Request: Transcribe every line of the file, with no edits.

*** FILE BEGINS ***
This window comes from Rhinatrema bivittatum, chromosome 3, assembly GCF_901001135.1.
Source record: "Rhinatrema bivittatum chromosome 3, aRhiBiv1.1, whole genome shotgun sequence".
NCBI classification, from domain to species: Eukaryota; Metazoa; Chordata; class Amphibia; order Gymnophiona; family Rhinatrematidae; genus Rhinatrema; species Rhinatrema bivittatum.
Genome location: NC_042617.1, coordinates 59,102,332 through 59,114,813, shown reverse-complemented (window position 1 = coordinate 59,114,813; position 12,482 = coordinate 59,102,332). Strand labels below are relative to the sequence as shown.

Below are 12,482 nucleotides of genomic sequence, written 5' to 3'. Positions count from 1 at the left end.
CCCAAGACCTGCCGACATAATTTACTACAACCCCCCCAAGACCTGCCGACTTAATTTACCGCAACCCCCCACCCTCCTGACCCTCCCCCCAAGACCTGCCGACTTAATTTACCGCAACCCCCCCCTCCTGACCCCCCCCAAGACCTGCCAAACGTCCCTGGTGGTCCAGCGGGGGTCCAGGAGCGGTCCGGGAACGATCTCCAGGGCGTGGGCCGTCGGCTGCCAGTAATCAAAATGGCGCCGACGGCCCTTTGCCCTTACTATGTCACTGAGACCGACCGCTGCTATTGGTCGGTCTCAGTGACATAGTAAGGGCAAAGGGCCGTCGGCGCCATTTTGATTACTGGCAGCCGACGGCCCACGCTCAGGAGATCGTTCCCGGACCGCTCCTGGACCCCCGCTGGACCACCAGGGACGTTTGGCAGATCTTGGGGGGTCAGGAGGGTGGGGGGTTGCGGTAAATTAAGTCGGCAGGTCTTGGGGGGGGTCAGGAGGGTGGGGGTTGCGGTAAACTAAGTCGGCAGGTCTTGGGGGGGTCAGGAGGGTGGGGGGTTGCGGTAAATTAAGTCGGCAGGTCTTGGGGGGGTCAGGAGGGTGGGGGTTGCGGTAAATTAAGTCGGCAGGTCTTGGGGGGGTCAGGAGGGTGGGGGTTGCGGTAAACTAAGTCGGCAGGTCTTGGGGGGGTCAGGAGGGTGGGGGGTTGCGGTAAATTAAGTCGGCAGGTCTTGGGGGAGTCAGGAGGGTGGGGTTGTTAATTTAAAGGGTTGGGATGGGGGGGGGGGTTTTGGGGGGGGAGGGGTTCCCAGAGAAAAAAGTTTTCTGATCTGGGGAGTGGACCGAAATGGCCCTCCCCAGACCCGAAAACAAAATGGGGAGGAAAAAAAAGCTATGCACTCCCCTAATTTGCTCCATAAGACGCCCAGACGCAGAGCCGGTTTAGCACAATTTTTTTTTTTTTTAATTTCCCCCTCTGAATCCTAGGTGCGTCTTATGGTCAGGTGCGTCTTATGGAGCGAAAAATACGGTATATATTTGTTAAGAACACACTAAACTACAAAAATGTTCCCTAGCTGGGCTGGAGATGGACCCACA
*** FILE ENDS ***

This window comes from Rhinatrema bivittatum, chromosome 3, assembly GCF_901001135.1.
Source record: "Rhinatrema bivittatum chromosome 3, aRhiBiv1.1, whole genome shotgun sequence".
NCBI classification, from domain to species: Eukaryota; Metazoa; Chordata; class Amphibia; order Gymnophiona; family Rhinatrematidae; genus Rhinatrema; species Rhinatrema bivittatum.
Genome location: NC_042617.1, coordinates 59,102,332 through 59,114,813, shown reverse-complemented (window position 1 = coordinate 59,114,813; position 12,482 = coordinate 59,102,332). Strand labels below are relative to the sequence as shown.

Below are 12,482 nucleotides of genomic sequence, written 5' to 3'. Positions count from 1 at the left end.
CCCAAGACCTGCCGACATAATTTACTACAACCCCCCCAAGACCTGCCGACTTAATTTACCGCAACCCCCCACCCTCCTGACCCTCCCCCCAAGACCTGCCGACTTAATTTACCGCAACCCCCCCCTCCTGACCCCCCCCAAGACCTGCCAAACGTCCCTGGTGGTCCAGCGGGGGTCCAGGAGCGGTCCGGGAACGATCTCCAGGGCGTGGGCCGTCGGCTGCCAGTAATCAAAATGGCGCCGACGGCCCTTTGCCCTTACTATGTCACTGAGACCGACCGCTGCTATTGGTCGGTCTCAGTGACATAGTAAGGGCAAAGGGCCGTCGGCGCCATTTTGATTACTGGCAGCCGACGGCCCACGCTCAGGAGATCGTTCCCGGACCGCTCCTGGACCCCCGCTGGACCACCAGGGACGTTTGGCAGATCTTGGGGGGTCAGGAGGGTGGGGGGTTGCGGTAAATTAAGTCGGCAGGTCTTGGGGGGGGTCAGGAGGGTGGGGGTTGCGGTAAACTAAGTCGGCAGGTCTTGGGGGGGTCAGGAGGGTGGGGGGTTGCGGTAAATTAAGTCGGCAGGTCTTGGGGGGGTCAGGAGGGTGGGGGTTGCGGTAAATTAAGTCGGCAGGTCTTGGGGGGGTCAGGAGGGTGGGGGTTGCGGTAAACTAAGTCGGCAGGTCTTGGGGGGGTCAGGAGGGTGGGGGGTTGCGGTAAATTAAGTCGGCAGGTCTTGGGGGAGTCAGGAGGGTGGGGTTGTTAATTTAAAGGGTTGGGATGGGGGGGGGGGTTTTGGGGGGGGAGGGGTTCCCAGAGAAAAAAGTTTTCTGATCTGGGGAGTGGACCGAAATGGCCCTCCCCAGACCCGAAAACAAAATGGGGAGGAAAAAAAAGCTATGCACTCCCCTAATTTGCTCCATAAGACGCCCAGACGCAGAGCCGGTTTAGCACAATTTTTTTTTTTTTTAATTTCCCCCTCTGAATCCTAGGTGCGTCTTATGGTCAGGTGCGTCTTATGGAGCGAAAAATACGGTATATATTTGTTAAGAACACACTAAACTACAAAAATGTTCCCTAGCTGGGCTGGAGATGGACCCACA